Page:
In one sense, this book can be seen as an exegesis to the Book of Acts of the Apostles, as this part of the New Testament provides most of the hard factual material upon which Chilton builds his speculations on the events in Paul's life. One example of `speculation' is the author's surmises on what Paul did during the years he spent in the desert of the Nabatean Kingdom south of Judea. The author's reasonable guess is that he made tents, as he came from a prosperous family of tent-makers in Tarsus. Aside from `Acts', `1 Corinthians' and `Galatians', there is relatively little material taken from the other Epistles.
This is not to say the book has no scholarly credentials. The end of the book includes about fifty pages of notes and comments on sources. But Chilton is certainly aiming his narrative at a popular audience, since his main text is singularly free of the impedimenta to smooth reading found in scholarly works on Paul, of which there are thousands. This includes words, phrases, and sentences quoted in Aramaic, Greek, or Latin; long footnotes in barely readable fonts; and indecipherable references to six volume works in German, Latin, or French. Thus, while most of those thousands of works have no value for the average interested reader, this volume had interest aplenty. I almost wish Chilton had done just a bit more referring to his sources in the main line of his text. Chilton firmly subscribes to the belief that Paul was influenced by the Stoics, but he doesn't connect Paul's beliefs with concrete Stoic works quite as well as I would like. I would like to know more about the Paul, the Stoics, and `eastern' mystery religions of this period, because I suspect Paul's Stoic `doctrines' could have come from other sources; but I'll give him the benefit of the doubt pending more reading on my part.
If this work achieves nothing else, it will give Paul a human personality, combining all known biographical facts we have about him with reasonable hypothesizing about his character and his interactions with his congregations in Asia Minor and Greece. One interesting question it answers is why Paul planned to travel to the ultimate West (the Roman province of Hispania, modern Spain) when it is highly unlikely that Christianity had yet been brought to all cities in the eastern half of the Mediterranean. The answer seems to be that Paul simply wore out his welcome with the good citizens of Asia Minor, Greece, and his home bases of Antioch and Jerusalem.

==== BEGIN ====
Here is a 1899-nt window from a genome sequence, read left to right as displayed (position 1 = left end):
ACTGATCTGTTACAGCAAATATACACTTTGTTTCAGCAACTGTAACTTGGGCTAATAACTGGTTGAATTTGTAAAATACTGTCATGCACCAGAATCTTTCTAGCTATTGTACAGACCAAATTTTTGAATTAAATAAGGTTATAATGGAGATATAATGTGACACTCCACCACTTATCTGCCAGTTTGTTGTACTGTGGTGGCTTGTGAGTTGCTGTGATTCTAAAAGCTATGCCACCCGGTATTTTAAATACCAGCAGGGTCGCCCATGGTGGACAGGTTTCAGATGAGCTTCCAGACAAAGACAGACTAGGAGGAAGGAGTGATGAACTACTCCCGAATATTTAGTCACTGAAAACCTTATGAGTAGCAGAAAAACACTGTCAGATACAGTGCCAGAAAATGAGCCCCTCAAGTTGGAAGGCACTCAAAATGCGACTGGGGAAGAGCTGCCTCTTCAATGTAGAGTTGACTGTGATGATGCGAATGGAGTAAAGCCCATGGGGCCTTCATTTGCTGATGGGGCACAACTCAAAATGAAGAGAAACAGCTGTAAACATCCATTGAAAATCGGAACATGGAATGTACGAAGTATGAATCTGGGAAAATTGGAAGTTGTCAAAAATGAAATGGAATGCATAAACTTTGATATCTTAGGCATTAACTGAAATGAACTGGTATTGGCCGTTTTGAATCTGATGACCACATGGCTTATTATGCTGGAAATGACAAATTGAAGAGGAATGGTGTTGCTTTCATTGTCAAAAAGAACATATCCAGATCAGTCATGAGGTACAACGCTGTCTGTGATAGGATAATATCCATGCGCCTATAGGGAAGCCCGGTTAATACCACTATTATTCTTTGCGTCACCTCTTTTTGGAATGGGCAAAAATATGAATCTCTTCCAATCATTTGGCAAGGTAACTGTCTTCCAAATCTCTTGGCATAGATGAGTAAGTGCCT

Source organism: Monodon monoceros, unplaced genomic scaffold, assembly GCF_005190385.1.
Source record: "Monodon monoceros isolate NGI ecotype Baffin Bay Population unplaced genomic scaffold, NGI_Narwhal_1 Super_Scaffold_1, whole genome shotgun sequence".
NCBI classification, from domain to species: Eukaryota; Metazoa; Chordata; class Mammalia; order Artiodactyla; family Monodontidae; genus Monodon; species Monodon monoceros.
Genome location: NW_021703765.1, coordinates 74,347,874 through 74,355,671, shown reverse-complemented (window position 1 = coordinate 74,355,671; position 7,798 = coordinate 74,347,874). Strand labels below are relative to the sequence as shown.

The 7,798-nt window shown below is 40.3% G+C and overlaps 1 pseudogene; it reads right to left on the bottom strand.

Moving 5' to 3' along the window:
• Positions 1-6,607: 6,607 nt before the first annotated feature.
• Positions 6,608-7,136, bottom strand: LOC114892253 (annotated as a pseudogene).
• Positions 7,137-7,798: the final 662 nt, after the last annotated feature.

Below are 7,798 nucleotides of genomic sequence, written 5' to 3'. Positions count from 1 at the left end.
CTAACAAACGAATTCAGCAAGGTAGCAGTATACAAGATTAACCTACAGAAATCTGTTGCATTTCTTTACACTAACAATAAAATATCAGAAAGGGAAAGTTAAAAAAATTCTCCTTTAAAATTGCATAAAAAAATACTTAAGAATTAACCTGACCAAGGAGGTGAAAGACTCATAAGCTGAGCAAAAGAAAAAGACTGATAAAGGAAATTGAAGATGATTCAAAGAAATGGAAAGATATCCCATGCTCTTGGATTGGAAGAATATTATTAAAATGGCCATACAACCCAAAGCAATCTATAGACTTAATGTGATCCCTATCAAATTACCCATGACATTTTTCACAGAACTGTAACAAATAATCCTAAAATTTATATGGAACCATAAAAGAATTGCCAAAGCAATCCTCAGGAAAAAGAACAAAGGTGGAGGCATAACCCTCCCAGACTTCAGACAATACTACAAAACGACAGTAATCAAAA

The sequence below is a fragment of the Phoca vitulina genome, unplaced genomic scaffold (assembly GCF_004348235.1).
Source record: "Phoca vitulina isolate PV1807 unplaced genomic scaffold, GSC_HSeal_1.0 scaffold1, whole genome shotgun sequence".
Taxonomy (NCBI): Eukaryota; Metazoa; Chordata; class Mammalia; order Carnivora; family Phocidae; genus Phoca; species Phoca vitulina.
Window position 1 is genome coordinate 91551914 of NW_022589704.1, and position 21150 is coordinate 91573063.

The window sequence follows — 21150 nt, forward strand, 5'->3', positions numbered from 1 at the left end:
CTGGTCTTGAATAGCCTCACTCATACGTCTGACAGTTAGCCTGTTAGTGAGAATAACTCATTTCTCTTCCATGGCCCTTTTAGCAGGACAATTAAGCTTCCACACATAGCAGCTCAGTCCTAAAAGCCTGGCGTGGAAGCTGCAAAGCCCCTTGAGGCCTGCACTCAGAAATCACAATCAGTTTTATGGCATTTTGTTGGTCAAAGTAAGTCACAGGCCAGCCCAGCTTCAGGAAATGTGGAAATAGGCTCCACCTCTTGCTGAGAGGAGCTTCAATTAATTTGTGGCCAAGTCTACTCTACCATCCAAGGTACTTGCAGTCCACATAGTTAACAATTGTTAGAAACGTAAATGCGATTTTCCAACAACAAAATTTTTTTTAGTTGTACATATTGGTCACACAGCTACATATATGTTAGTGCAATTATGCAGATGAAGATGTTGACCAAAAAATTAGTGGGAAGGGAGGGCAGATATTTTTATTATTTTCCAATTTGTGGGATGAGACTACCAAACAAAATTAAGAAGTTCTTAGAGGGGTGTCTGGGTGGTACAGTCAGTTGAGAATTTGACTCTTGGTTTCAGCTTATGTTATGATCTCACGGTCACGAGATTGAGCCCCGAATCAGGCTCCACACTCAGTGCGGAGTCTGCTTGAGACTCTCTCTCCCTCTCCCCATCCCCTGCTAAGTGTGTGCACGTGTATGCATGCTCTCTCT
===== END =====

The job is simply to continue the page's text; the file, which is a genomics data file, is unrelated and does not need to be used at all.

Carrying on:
Since Paul's most important interpreter for our times was Martin Luther, an opinion Chilton firmly endorses, it is easy to think of Paul as having the same kind of constantly doubting `existential' personality. Chilton shows this was not even close. Paul was nothing if not sure of his positions and his beliefs. In fact, he may have been just a bit too self-assured as when he held positions contrary to the young church leaders in Jerusalem, especially Jesus' brother, James, the leader of the Jewish Christians.
It is easy to discount James in the history of Christianity. This book firmly establishes that James was certainly one of the `big three' among Christian apostles around 45 - 55 CE together with Peter and Paul. The problem with James is that while the Catholics lionize Peter and the Protestants promote Paul, James has no strong advocate among modern Christian groups.
One problem with writing a book for a popular audience is that you let yourself slide on some details; as when Chilton refers to an Asia Minor location as being in Turkey. The term `Turkey' didn't exist until the Ottoman Empire, and even then, it was probably not common until after the end of the First World War. At any rate, it certainly was NOT the name used by the natives or their Roman governors!
This book is a great commentary to be read in conjunction with a study of the book of `Acts of the Apostles'. It is also a superior `popular' treatment when compared to `The Gospel According to Paul' by Oxford (Lincoln College) don, Robin Griffith-Jones. If you wish to study Paul's theology, stick with the scholarly commentaries on his Epistles.
Chilton managed, in my view, to suck the life out of, to distance us from one of the pivotal figures in history.
The maps leave a lot to be desired. It is basically the same map reprinted on several pages at various levels of zoom. What would have been more useful is to plot Paul's itinerary at different stages on the maps.